There is one trivial explanation for Mpemba’s observations. Hot water would evaporate faster, so if there was no top on the flasks then there could have been less liquid left to freeze – so it would happen faster. Tiny gas bubbles in solution could also act as seeds for ice crystals to form – and hot water holds less dissolved gas than cold.
All this means that a single experiment won’t tell you much – you’ll probably have to do lots, with many different conditions, to figure out what’s important and what isn’t. And you’ve only got a month, so get cracking.
Other mysteries to solve at home:
1. Why do the Brazil nuts gather at the top of the muesli? There’s no complete consensus on the cause of the so-called Brazil nut effect, but current explanations include:
- shaken grains in a tall box circulate like convection currents while the big bits get trapped at the top, excluded from the narrow descending current at the sides
- little landslides in the void that opens up temporarily under a big grain as it is shaken upwards ratchet it ever higher
- it's all to do with the effect of air between the grains
The problem is made harder by the fact that, under some conditions, the big grains can sink to the bottom instead – the ‘reverse Brazil nut effect’.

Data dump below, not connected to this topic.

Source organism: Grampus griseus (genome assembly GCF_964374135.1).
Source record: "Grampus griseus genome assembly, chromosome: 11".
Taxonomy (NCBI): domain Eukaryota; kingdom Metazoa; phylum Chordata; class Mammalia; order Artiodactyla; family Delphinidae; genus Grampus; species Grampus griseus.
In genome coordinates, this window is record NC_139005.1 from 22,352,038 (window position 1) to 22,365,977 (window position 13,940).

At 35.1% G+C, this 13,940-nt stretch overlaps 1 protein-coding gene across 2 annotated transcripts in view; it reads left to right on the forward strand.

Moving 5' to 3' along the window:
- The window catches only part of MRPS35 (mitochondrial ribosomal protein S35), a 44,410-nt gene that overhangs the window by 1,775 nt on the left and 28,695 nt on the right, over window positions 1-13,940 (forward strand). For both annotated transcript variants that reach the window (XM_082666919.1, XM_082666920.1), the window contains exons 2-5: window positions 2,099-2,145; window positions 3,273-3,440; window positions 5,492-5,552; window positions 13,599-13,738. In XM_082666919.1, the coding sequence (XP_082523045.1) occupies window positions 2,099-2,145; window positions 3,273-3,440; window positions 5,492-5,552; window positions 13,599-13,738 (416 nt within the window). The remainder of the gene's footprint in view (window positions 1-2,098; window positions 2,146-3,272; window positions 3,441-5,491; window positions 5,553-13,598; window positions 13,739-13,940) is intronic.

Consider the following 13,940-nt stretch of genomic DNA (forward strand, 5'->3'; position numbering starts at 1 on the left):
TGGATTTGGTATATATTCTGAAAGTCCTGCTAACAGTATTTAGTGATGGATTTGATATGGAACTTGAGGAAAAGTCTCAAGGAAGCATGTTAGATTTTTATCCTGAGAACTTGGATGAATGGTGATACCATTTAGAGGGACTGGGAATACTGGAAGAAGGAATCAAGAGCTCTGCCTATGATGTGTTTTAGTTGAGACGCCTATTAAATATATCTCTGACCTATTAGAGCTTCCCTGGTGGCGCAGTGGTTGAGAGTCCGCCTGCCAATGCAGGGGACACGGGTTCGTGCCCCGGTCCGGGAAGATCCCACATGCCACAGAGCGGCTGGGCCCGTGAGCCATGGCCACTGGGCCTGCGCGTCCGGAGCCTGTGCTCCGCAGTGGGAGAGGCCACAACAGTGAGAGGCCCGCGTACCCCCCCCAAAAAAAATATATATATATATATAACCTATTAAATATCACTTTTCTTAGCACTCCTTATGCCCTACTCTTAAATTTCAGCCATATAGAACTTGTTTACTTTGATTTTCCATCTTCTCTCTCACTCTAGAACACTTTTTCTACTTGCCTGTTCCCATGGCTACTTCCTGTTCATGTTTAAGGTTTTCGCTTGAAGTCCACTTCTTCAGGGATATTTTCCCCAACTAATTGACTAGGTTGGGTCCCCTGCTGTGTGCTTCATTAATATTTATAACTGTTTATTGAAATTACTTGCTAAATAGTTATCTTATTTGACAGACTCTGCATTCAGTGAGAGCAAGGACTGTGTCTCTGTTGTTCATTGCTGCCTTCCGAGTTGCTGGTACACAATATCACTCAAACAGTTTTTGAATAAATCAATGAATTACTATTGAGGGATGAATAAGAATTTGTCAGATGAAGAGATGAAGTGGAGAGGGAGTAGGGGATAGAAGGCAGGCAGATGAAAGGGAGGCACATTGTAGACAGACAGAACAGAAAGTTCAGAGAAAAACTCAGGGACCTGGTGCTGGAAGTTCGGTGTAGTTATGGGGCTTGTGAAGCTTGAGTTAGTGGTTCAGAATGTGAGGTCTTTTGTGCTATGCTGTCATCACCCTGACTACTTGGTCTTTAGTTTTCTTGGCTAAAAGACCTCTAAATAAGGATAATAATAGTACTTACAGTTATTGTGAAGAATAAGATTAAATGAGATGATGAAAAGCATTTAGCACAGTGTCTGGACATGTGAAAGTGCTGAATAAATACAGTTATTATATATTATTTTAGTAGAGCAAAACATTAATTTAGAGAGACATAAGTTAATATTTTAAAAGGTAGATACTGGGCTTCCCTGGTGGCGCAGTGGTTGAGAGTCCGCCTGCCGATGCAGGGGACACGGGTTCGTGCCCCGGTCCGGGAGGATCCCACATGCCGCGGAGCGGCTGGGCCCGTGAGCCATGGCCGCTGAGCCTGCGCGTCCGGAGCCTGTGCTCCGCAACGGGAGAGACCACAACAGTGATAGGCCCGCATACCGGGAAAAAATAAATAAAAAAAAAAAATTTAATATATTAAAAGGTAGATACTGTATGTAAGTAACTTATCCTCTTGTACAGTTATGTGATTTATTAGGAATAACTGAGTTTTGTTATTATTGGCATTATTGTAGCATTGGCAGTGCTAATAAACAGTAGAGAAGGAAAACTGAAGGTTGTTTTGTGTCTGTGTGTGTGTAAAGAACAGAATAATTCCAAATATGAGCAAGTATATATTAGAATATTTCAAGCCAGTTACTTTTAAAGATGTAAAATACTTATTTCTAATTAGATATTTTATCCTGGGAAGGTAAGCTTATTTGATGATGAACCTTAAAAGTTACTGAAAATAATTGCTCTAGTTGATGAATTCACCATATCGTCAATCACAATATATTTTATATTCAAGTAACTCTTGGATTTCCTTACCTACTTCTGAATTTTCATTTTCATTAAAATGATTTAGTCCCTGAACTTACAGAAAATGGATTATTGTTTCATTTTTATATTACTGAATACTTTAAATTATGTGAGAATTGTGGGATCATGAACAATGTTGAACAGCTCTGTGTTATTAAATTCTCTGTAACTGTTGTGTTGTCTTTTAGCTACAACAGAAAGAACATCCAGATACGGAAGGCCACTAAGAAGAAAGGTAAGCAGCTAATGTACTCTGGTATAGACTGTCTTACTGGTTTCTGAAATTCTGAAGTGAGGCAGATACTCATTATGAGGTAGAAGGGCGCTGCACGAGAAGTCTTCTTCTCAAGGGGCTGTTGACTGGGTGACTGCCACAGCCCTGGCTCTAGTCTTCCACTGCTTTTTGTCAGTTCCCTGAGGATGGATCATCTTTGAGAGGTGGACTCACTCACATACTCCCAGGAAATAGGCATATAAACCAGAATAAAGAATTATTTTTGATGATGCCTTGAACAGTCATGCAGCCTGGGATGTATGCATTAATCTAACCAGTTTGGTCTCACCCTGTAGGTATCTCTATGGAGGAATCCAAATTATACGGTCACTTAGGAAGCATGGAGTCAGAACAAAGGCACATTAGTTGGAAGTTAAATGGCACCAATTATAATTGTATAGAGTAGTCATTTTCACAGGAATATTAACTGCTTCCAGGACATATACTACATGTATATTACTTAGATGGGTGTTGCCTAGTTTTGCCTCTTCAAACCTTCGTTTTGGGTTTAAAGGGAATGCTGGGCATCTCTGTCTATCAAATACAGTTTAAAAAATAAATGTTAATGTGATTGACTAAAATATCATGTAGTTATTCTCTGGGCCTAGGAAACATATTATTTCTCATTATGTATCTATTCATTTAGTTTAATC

2. Does the water in a bathtub spiral down the plughole in opposite directions in the Northern and Southern Hemisphere? Cyclones rotate counterclockwise in the north and clockwise in the south, a consequence of the Earth’s rotation called the Coriolis effect. But is the effect too weak to govern a plughole vortex? In 1962 an American engineer named Ascher Shapiro claimed that he consistently observed counterclockwise plughole vortices in his lab, but this result has never been verified. The problem is that it’s really hard to rid a bathtub of water of any residual currents that could bias the outcome.
3. Why are all six arms of a snowflake sometimes (but not always) identical? How does one arm know what the other is doing? The standard theory of snowflake formation explains the ornate branching patterns as amplifications of random bumps on the sides of needle-like ice crystals. But if they’re random, how can one arm look like another? One suggestion is that they listen to one another: acoustic vibrations in the ice crystal set up standing-wave patterns that dictate the shape. But this doesn’t seem to work. Most snowflakes aren’t actually as symmetrical as is often supposed – but the fact that some are is still unexplained.